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From Carl Trieloff <cctriel...@redhat.com>
Subject Re: Dynamic balancing of queues.
Date Tue, 12 Sep 2006 00:28:48 GMT
Gordon Sim wrote:
> Alan Conway wrote:
>> On Mon, 2006-09-11 at 14:37 +0100, Gordon Sim wrote:
>>> Why do we need extra queues to scale up? 
>> For a single broker you don't, the broker should be optimized to take
>> full advantage of local CPUs etc. with a single queue.
>> I'm thinking about the large scale deployment where you need to
>> distribute load across multiple hosts (possibly on different networks)
>> because either the CPUs on the exchange host or it's network
>> connectivity are a bottleneck. 
> Ok, understood.
>>>> So let the exchange act as a consumer and *remove* messages from
>>>> over-full queues to re-queue them on under-full/empty ones. Now we 
>>>> have
>>>> a full dynamic balance in both growing and shrinking phases
>>> This complicates the exchange though as it now presumably needs to 
>>> periodically monitor the queue lengths (i.e. it becomes an active 
>>> entity rather than just reacting to publications routed through it). 
>>> Maybe an entirely separate re-balancing component would be cleaner?
>> Maybe, need to think about that. My intuition is that the broker can do
>> a better job of this because it's a single place to keep the statistics,
>> but a distributed cleanup component might have advantages if network
>> bandwidth at the broker is the bottleneck.
> I'm not saying that component shouldn't be in the broker(s) just that 
> it isn't necessarily part of an exchange.
>>> I'm not really sure I understand the root problem here. i.e. why do 
>>> we want multiple queues of the same (or similar) length?
>> Trying to balance multiple queues only makes sense if there's a resource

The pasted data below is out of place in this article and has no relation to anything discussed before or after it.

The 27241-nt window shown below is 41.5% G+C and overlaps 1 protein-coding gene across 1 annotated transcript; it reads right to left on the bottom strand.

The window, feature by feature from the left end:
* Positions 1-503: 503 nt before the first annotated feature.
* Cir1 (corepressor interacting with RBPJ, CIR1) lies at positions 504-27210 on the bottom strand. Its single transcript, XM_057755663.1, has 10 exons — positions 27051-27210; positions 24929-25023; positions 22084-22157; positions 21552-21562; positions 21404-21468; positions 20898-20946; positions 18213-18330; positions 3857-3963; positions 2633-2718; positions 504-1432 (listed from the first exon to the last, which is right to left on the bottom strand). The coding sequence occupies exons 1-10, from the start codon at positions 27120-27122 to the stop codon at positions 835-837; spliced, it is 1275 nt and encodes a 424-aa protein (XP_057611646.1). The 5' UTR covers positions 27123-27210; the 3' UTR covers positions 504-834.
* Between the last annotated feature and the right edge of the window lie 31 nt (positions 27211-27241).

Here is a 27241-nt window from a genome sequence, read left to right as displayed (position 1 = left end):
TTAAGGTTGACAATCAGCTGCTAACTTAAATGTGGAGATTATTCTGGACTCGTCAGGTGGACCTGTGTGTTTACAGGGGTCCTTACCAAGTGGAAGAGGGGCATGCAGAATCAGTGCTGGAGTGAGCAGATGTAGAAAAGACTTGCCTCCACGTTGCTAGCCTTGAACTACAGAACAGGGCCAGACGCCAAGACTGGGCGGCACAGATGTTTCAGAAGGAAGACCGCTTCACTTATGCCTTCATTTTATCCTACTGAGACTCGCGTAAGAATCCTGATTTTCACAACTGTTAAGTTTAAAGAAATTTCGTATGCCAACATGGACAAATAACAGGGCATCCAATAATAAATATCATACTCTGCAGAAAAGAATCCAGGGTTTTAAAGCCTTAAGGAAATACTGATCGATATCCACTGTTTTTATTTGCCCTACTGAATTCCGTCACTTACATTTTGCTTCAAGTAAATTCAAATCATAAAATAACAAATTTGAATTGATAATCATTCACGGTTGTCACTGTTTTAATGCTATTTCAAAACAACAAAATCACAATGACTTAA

>> problem with a everyone talking to a single queue - not enough memory,
>> not enough open file descriptors, performance degrades due to memory
>> requirements, network topology/firewalls etc. You can imagine situations
>> where a single broker with 1,000,000 consumers might not perform as well
>> as a federation of 1001 brokers each with 1000 consumers.
> My confusion here stemmed from not understanding that you were talking 
> about a group of co-operating brokers. (This is actually the use case 
> that the java clustering code currently in svn was designed for though 
> any actual improvements to scalability have not been confirmed through 
> testing).
> That being the case I would argue even more strongly against the 
> exchange removing messages from queues it has delivered them to and 
> redelivering them to shorter queues to load balance. For one thing 
> that would have implications for ordering. 
For load distributing ordering is (may I say) never a requirement. - 
priority however should be honored. why can't load distribution
be a special case of an exchange, allowing the clustering to be 
simplified to just the active-passive logic?
> A single logical queue that is in implementation distributed would 
> seem like a better fit from the design point of view (the clustering 
> code mentioned in the previous paragraph does something similar).
>> That said need to work hard optimizing the broker so that the single
>> queue solution can scale as far as possible before we get into more
>> complicated federations and the like. We should also look at some real
>> data before assuming that such federation will solve a real-world
>> problem, this stuff doesn't always work out the way you think it will!
> Agreed! The justification for the earlier work on java was purely to 
> get feature parity with an alternative implementation.

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